Around 1500 - 1400 B. C. permanent settlements -- hamlets and villages -- appear in the archaeological record for the first time in the Valley of Oaxaca. Emerging out of a long transition (beginning as early as 7000 B.C.) from the hunting-gathering life-style characteristic of the Archaic Period, gradually, over a period of about 1000 years (1500 - 500 B. C.), the sedentary, agriculture-based life-style associated with this village settlements comes to be typical of human activity in the Valley. This village lifestyle persists through later periods as the sub- stratum on which more complex layers of social organization are built. Indeed, it still survives today in rural parts of the Valley amid evidence of technological innovation such a pickup trucks and satellite dishes.

This period is also marked by the development of crafts and trade such as ceramic production, obsidian (apparently imported to the Valley) working and the production and export of ornamental mirror made from local iron ores.

In the overall Mesoamerican developmental chronology this period of the development of village life is termed the Formative Period -- usually sub-divided into the Early and Middle Formative. The term ‘formative’ is intended to suggest the basis for subsequent social and technological development is “formed” during this period. The period is also commonly referred to as thevillage stage. In the Valley of Oaxaca regional chronology it consists of the following phases not all of which are distinguishable throughout the Valley:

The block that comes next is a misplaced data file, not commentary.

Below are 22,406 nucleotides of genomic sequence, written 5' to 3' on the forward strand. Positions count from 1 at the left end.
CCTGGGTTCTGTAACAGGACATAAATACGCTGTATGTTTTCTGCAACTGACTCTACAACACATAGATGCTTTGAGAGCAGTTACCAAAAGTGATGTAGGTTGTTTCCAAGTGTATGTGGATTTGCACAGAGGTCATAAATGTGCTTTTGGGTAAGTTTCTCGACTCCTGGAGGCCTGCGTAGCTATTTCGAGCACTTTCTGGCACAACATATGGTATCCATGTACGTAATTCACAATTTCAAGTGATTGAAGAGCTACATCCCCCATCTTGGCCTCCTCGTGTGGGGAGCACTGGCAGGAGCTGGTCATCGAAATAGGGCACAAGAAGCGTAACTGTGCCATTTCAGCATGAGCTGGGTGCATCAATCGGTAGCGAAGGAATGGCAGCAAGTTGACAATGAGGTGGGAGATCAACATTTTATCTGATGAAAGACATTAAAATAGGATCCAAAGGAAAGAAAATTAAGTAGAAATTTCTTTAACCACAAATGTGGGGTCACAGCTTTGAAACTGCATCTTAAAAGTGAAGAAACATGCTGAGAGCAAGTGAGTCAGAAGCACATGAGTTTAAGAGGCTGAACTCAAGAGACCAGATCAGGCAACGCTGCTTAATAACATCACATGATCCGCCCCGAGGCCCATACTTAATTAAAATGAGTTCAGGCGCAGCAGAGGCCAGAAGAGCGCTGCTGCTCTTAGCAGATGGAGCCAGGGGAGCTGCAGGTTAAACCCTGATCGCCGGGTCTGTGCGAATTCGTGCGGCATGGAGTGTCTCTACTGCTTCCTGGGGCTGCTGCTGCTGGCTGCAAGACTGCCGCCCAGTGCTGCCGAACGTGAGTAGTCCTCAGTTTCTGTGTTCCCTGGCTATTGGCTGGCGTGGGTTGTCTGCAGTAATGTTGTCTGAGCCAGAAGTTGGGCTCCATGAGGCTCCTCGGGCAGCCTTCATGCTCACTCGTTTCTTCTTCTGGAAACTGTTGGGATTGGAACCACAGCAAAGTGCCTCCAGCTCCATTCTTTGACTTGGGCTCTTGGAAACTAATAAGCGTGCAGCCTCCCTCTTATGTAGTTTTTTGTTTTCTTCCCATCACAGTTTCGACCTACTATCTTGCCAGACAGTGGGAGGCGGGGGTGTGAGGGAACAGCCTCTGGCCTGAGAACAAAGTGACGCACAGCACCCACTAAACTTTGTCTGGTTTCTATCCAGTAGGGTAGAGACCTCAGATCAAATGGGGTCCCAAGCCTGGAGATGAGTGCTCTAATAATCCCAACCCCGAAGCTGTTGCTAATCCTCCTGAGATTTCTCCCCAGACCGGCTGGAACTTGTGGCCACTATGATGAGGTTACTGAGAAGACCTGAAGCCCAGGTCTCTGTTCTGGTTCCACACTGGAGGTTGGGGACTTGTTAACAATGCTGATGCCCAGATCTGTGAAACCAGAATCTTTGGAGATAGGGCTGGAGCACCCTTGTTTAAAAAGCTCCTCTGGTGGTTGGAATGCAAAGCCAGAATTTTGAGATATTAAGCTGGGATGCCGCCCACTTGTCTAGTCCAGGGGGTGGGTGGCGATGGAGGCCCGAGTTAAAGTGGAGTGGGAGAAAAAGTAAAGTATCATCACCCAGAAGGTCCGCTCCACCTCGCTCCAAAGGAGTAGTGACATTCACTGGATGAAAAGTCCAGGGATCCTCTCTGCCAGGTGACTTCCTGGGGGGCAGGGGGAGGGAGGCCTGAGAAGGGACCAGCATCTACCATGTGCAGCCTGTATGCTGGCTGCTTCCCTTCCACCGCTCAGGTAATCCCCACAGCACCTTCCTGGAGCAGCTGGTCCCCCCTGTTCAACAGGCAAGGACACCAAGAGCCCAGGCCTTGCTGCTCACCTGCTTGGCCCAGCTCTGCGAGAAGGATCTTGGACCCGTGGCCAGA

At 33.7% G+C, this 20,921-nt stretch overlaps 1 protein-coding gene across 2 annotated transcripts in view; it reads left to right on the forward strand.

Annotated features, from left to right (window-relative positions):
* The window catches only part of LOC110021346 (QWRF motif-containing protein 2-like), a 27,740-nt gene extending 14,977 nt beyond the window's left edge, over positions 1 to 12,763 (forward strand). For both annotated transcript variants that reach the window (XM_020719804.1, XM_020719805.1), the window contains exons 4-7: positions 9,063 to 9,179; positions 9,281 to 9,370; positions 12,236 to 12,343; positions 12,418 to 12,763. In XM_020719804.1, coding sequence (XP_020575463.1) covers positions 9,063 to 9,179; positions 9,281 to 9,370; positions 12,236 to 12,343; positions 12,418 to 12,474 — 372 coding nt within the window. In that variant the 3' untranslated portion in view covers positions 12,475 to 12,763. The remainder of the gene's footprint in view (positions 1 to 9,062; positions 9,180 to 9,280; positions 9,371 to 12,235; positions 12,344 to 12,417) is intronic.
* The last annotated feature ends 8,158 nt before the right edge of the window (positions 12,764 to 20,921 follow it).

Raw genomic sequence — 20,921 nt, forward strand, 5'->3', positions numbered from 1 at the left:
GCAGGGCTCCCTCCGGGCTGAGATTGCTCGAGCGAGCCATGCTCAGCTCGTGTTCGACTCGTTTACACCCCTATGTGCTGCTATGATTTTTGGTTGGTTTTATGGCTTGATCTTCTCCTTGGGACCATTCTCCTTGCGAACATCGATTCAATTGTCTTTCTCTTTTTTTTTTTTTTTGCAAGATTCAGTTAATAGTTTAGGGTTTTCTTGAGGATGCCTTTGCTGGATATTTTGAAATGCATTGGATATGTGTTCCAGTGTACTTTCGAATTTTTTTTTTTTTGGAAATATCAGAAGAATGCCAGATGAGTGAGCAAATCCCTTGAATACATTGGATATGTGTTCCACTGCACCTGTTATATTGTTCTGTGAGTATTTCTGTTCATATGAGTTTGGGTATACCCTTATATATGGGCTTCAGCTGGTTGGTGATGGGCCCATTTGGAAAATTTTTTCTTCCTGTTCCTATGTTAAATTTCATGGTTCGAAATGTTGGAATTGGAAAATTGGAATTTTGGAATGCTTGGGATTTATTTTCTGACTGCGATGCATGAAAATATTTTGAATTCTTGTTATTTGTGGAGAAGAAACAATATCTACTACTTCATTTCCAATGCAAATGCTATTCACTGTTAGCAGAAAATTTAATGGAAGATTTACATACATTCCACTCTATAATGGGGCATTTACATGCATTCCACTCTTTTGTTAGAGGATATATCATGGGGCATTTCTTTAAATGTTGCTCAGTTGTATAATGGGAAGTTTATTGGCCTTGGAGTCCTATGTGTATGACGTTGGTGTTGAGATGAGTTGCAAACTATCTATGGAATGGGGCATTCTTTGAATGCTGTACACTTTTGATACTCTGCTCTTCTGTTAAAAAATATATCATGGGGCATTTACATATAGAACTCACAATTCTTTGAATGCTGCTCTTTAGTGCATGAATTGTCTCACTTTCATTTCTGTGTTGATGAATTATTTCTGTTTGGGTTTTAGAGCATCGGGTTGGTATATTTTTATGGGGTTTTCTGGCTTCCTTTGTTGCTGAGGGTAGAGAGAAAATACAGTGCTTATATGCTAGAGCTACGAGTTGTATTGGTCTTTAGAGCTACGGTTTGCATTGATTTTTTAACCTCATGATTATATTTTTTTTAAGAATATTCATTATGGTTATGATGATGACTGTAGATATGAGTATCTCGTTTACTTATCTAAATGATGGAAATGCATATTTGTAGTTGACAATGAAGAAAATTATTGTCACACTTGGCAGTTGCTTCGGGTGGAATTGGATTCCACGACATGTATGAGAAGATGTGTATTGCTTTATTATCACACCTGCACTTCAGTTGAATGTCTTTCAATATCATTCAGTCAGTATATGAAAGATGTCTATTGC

Tierras Largas (1500-1150 B.C.)
San José (1150-850 B.C.)
Guadalupe (850-600 B.C.)
Rosario (600-500 B.C.)

The initial Tierras Largas Phase marks the first appearance of semi-permanent villages in the Valley of Oaxaca and is roughly coextensive with the Red-on-Buff horizon known in the Central Highlands of Mexico. The San José Phase represents the Olmec horizon known throughout Mesoamerica. These horizons are defined by the appearance of stylistically similar artifacts (especially ceramics) over wide areas. The subsequent Guadalupe and Rosario Phases are marked by ceramic styles confined to the Valley of Oaxaca possibly indication the development of more localized cultural traditions. Manifestations of the long tradition of gray ceramics in the Valley of Oaxaca first appear in the archaeological record during this time. It is still maintained today in the “black pottery” produced (mainly for tourists) at the village of San Bartolo Coyotepec,

This period is characterized by slow increase and change in spatial distribution of estimated population, increase in both vertical and horizontal social complexity, possibly accompanied by changes in social integration structure as well as intensification of agricultural technology.


As you look at the material for this session, keep these questions in mind:

Unless otherwise indicated, this discussion is based on material drawn from: Blanton, et. al. ‘82, Kowalewski, et. al. ‘89, Flannery and Marcus ‘90, Bernal ‘92, Winter ‘92. Blanton, et. al. ‘93,

Colorado School of Mines
Division of Liberal Arts and International Studies
Dr. Joseph D. Sneed